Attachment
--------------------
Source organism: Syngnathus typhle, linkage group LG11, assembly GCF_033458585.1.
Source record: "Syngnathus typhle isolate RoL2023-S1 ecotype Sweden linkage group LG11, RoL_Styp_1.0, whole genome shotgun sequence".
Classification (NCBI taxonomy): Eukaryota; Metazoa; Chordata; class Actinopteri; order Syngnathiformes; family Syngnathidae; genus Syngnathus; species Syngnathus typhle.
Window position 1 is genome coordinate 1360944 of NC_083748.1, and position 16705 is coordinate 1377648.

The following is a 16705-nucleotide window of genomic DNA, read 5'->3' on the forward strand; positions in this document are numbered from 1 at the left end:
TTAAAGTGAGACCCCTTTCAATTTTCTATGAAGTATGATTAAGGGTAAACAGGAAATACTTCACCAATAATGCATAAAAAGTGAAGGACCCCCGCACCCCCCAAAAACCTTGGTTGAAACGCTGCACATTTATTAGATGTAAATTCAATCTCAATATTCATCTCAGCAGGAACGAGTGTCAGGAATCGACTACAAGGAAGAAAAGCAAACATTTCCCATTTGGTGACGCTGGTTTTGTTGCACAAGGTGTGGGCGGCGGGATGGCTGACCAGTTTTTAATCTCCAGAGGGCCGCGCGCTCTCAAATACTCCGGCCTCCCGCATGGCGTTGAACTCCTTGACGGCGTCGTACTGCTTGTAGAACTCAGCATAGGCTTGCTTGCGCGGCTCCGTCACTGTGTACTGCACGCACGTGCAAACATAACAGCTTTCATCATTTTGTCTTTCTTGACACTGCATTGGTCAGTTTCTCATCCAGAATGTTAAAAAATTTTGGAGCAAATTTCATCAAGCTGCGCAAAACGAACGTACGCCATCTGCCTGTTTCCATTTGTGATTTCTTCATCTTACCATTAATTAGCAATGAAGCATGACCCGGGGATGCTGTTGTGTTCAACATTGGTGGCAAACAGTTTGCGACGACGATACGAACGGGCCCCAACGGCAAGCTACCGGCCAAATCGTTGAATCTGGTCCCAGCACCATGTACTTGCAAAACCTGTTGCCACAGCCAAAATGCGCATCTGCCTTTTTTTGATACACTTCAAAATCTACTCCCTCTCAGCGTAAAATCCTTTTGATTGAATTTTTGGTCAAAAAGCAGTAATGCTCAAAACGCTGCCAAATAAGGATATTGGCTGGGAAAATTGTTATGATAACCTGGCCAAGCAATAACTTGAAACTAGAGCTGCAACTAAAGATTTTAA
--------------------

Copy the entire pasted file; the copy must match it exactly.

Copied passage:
Source organism: Syngnathus typhle, linkage group LG11, assembly GCF_033458585.1.
Source record: "Syngnathus typhle isolate RoL2023-S1 ecotype Sweden linkage group LG11, RoL_Styp_1.0, whole genome shotgun sequence".
Classification (NCBI taxonomy): Eukaryota; Metazoa; Chordata; class Actinopteri; order Syngnathiformes; family Syngnathidae; genus Syngnathus; species Syngnathus typhle.
Window position 1 is genome coordinate 1360944 of NC_083748.1, and position 16705 is coordinate 1377648.

The following is a 16705-nucleotide window of genomic DNA, read 5'->3' on the forward strand; positions in this document are numbered from 1 at the left end:
TTAAAGTGAGACCCCTTTCAATTTTCTATGAAGTATGATTAAGGGTAAACAGGAAATACTTCACCAATAATGCATAAAAAGTGAAGGACCCCCGCACCCCCCAAAAACCTTGGTTGAAACGCTGCACATTTATTAGATGTAAATTCAATCTCAATATTCATCTCAGCAGGAACGAGTGTCAGGAATCGACTACAAGGAAGAAAAGCAAACATTTCCCATTTGGTGACGCTGGTTTTGTTGCACAAGGTGTGGGCGGCGGGATGGCTGACCAGTTTTTAATCTCCAGAGGGCCGCGCGCTCTCAAATACTCCGGCCTCCCGCATGGCGTTGAACTCCTTGACGGCGTCGTACTGCTTGTAGAACTCAGCATAGGCTTGCTTGCGCGGCTCCGTCACTGTGTACTGCACGCACGTGCAAACATAACAGCTTTCATCATTTTGTCTTTCTTGACACTGCATTGGTCAGTTTCTCATCCAGAATGTTAAAAAATTTTGGAGCAAATTTCATCAAGCTGCGCAAAACGAACGTACGCCATCTGCCTGTTTCCATTTGTGATTTCTTCATCTTACCATTAATTAGCAATGAAGCATGACCCGGGGATGCTGTTGTGTTCAACATTGGTGGCAAACAGTTTGCGACGACGATACGAACGGGCCCCAACGGCAAGCTACCGGCCAAATCGTTGAATCTGGTCCCAGCACCATGTACTTGCAAAACCTGTTGCCACAGCCAAAATGCGCATCTGCCTTTTTTTGATACACTTCAAAATCTACTCCCTCTCAGCGTAAAATCCTTTTGATTGAATTTTTGGTCAAAAAGCAGTAATGCTCAAAACGCTGCCAAATAAGGATATTGGCTGGGAAAATTGTTATGATAACCTGGCCAAGCAATAACTTGAAACTAGAGCTGCAACTAAAGATTTTAA